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Small cap movers: NetScientific the week’s top riser even after tapping the market

NetScientific PLC (LON:NSCI) was the best performing small-cap stock last week, rising 75% to 131.5p even after tapping the market for funds.

It is little more than two years since the company, which invests in life sciences companies, put itself up for sale and found no buyers; the plan back in 2019 was to take the company private but shareholders who rejected the deal back when the shares were bumbling along around the 30p level have been proved right.

This week’s rise was sparked by news from its portfolio company, PDS Biotechnology (NASDAQ:PDSB), where a Phase 2 trial for an immunotherapy treatment for HPV cancer has indicated tumour regression.

The company took advantage of share price strength to raise £7.7mln – £700,000 more than originally envisaged – by placing shares at 130p each.

The funds will enable NetScientific to accelerate its plans for the business and pursue attractive trans-Atlantic opportunities in the healthcare and sustainability sectors in a post-COVID environment.

“We call it building a transatlantic bridge. A specific pillar of our growth plans is enabling our UK companies to land in the US but equally, our US portfolio companies are keen to land in the UK and build relationships,” chief executive officer Dr Ilian Iliev told Proactive.

Another investment company going well was Asimilar Group PLC (LON:ASLR), which was up 23% at 160.5p on the back of news from one of its portfolio companies, Dev Clever Holdings PLC (LON:DEV).

Dev Clever, a developer of online career guidance and development platforms and consumer engagement experiences, said it is making encouraging progress in India.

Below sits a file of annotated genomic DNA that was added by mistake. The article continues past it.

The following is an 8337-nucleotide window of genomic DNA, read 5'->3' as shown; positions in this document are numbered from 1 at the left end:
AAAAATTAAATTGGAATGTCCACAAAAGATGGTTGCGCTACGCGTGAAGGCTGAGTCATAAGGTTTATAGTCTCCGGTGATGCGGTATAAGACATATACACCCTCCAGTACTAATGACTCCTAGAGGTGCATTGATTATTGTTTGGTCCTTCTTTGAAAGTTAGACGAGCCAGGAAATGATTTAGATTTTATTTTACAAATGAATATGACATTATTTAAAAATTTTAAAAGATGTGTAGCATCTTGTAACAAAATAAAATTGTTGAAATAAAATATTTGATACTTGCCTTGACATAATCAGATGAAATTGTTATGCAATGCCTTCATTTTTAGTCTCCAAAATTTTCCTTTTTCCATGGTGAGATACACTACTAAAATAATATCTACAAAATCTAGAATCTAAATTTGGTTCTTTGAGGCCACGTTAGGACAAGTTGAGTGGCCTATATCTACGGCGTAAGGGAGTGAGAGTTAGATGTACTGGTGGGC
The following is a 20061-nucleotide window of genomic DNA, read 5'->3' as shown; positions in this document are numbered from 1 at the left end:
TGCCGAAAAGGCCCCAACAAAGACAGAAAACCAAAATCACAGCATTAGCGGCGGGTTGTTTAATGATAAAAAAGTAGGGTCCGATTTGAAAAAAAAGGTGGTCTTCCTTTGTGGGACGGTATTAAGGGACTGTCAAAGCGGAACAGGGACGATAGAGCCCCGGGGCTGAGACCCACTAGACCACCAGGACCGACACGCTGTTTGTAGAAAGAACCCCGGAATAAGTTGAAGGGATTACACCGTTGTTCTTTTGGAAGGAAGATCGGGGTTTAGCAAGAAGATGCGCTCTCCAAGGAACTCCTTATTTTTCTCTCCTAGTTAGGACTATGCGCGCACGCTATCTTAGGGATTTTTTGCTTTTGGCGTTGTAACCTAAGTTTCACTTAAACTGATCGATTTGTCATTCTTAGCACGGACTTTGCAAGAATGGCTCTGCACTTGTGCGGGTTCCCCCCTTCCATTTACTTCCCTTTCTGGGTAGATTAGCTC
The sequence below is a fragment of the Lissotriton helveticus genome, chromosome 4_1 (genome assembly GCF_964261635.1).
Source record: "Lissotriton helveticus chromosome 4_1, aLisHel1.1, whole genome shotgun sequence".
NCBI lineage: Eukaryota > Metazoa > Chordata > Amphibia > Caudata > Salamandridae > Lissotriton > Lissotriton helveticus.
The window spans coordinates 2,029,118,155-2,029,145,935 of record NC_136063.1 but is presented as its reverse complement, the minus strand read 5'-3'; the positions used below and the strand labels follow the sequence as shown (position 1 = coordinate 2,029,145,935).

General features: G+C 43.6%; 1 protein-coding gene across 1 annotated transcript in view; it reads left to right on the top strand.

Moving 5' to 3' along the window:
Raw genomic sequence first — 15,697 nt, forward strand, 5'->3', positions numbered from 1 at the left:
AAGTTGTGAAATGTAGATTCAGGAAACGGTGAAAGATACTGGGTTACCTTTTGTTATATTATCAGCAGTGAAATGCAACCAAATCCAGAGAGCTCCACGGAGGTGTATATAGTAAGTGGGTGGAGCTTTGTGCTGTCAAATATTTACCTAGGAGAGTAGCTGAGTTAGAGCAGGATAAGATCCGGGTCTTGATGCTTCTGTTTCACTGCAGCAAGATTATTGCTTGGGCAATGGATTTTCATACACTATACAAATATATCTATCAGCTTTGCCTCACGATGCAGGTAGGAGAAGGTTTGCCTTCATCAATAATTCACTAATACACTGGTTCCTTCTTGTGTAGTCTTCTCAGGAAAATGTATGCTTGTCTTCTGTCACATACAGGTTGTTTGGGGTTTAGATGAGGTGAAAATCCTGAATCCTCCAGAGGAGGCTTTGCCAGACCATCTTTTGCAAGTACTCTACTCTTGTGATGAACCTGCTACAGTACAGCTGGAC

Somewhat strangely, the Dev Clever share price, though it rose 13% this week, underperformed the Asimilar share price.

Sigma Capital Group PLC (LON:SGM) shot up 35% on Friday to 201p after the board recommended a 202.1p per share offer.

The recommended bid is from a subsidiary of investment funds managed by PineBridge Benson Elliot.

The acquisition values the provider of build-to-rent housing at about £188.4mln.

Kodal Minerals PLC (LON:KOD) climbed 28% to 0.295p after an update from its Bougouni lithium project in southern Mali.

Kodal has received formal correspondence from the Direction Nationale de la Geologie et des Mines in Bamako providing notification of acceptance of the feasibility study for the mining licence application for Bougoini.

Kodal has received the request to pay the £135,000 application fee for the delivery of the mining licence and Kodal intends to pay this pronto so it can crack on with the application process.

IQ-AI Ltd (LON:IQAI) climbed 14% to just under 9p after its synthetic T1+C (Gad-Free) software application was awarded a patent by the US Patent and Trademark Office.

The technology eliminates the need to intravenously inject contrast agent during medical imaging procedures, the company said, adding that the patent underscores the potential of artificial intelligence (AI), its ability to streamline workflows, enhance diagnostic quality, and improve patient safety.

The share price of Gulf Marine Services PLC (LON:GMS) halved after it revealed plans to raise £20mln through a placing of shares and open offer at 3p.

“The fundraise announced today represents a further stepping stone in the resetting of the GMS story,” said Mansour Al Alami, the executive chairman of GMS.

Shareholders will be hoping it is a case of one step back, two steps forward.

Kropz PLC (LON:KRPZ) shares came a cropper this week, tumbling 21% after the African producer of plant nutrient feed minerals said it would not be able to publish its audited results in respect of 2020 ahead of the annual general meeting on June 30.

A delay in the publication of result always seems to make the market nervous.

Also likely to be feeling a bit nervous are shareholders in Umuthi Healthcare Solutions PLC (LON:UHS), the technology-led healthcare business that listed at the beginning of March.

Trading in the shares was suspended after the Financial Conduct Authority raised concerns regarding some shareholders who were involved in a share exchange agreement before the company’s Admission to trading, not being able to trade all of their shares. This was due, in some instances, to share trading accounts not having been fully activated, Umuthi explained.

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